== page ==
Thursday, July 29, 2010

MADly Creative — WWNT?

First I read Forget Brainstorming – What you think you know about fostering creativity is wrong. A look at what really works, which led me to The death of brainstorming. Newsweek got it wrong.

I read the exchanges between the Newsweek writers and the brainstorming consultants with interest. Both sides had valid points.

Nonetheless, I think the solution to getting more creativity back into American business has little to do with either side's arguments.

I am no creativity expert—just a member of the “lay audience” who has participated in brainstorming using various techniques ranging from chaotic "skeet shooting" to expert-facilitated ideation. My personal observation is that creativity has no One True Method. Even I, as an individual, have no One True Method that is right for me in every situation.

I do think that creativity can be elevated by setting up conditions that encourage it. In my humble opinion, the key conditions are time (to think, revise, dream), stimuli (i.e., new information, for which the source can be any interaction: human, media, environment, etc.), and passion (around the topic).

In my personal experience, I've been inspired even in badly organized skeet-shooting-type brainstorming environments when it was the right mix of people in the room and we were all passionate about the topic. We stimulated and built upon each other's ideas and were so passionate about the topic that it played in our subconscious minds even when we shifted focus to other tasks. We'd keep spontaneously regrouping to hash out another component of the idea as it occurred to us. Creativity was not only stimulated; it could not be restrained.

I have also seen a whole room of very clever people limp through the torture of producing nothing of significance even within exceedingly well facilitated brainstorming sessions. These dreadful, costly experiences usually occurred when the people involved just weren't truly invested in the topic. (I'm not talking about need or urgency here—the demand for a solution may be very real and you may be passionate about finding a solution, but sometimes you just don't have any passion around the topic itself that is to be brainstormed.) In these times creativity seems tremendously forced; that's when it fails, despite the best process expert being on hand to lead the exercise.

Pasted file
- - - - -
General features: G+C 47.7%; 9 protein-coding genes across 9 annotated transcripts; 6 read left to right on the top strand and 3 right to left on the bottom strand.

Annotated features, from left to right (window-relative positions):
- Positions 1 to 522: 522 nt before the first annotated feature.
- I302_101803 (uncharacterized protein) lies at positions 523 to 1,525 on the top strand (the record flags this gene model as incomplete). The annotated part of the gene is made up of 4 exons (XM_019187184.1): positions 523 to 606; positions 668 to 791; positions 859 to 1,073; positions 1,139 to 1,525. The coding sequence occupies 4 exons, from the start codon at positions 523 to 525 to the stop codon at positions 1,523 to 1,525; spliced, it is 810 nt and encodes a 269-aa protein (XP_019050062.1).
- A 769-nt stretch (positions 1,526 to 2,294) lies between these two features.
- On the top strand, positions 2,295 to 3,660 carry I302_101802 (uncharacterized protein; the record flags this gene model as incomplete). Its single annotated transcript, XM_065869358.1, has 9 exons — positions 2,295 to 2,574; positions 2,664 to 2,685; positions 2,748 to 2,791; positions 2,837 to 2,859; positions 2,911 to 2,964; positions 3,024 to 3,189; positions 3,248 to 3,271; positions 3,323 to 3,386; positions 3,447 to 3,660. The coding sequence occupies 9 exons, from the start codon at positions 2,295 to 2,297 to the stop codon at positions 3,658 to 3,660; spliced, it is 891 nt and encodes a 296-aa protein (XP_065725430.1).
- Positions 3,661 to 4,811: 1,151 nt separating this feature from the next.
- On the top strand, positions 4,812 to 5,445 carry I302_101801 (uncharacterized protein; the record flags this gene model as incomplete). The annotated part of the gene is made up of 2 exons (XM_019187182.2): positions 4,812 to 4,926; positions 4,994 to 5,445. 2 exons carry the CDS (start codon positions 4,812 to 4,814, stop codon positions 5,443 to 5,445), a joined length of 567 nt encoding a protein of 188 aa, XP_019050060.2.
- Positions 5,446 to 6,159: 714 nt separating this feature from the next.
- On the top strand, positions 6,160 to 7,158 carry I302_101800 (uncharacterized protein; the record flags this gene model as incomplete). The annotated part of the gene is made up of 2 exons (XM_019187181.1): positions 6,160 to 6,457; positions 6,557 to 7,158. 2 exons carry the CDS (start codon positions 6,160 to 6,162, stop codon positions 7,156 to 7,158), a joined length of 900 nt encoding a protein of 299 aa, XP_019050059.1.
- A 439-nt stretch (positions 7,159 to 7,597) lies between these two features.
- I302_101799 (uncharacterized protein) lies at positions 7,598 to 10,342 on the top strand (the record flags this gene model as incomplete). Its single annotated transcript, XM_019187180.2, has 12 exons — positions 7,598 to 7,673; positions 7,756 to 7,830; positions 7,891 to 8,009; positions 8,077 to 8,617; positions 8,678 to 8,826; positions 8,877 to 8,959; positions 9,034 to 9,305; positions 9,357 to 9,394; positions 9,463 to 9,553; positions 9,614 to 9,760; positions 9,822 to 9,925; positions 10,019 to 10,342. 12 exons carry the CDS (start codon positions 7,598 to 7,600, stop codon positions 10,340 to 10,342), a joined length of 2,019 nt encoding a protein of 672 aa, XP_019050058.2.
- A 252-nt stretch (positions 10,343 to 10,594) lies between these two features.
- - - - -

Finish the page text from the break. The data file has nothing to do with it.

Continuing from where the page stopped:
My best creative ideas come from doing a lot of reading, thinking, discussing, thinking, writing, thinking over a period of time (I guess it's that that whole "letting several simultaneous ideas percolate" method). Then, when inspiration strikes, it's like fire because my subconscious, I presume, has already been at work fitting the pieces together.

I think the biggest obstacle to creativity in business today is that we have no time—we're "doing more with less," structured, gated, LEAN, etc. until people don't have a single spare second to mentally process potentially inspiring stimuli beyond a very superficial level. (Don't get me wrong—these methods are hugely important in fully developing and executing the outcomes of creativity to extract the most value, but they don't generate creativity.) People are stretched so thin in today's corporation that the stress diminishes the ability to be functional at a high level, let alone creative. Necessity may be the mother of invention (and I'm not entirely convinced of that, either—necessity may simply be the impetus to get the resources you need for possible creative work), but desperation isn't.

So, IMHO, the heart of the solution lies in organizational design, not of finding the best brainstorming method or consultant.

WWNT? (What would Newsweek think?)

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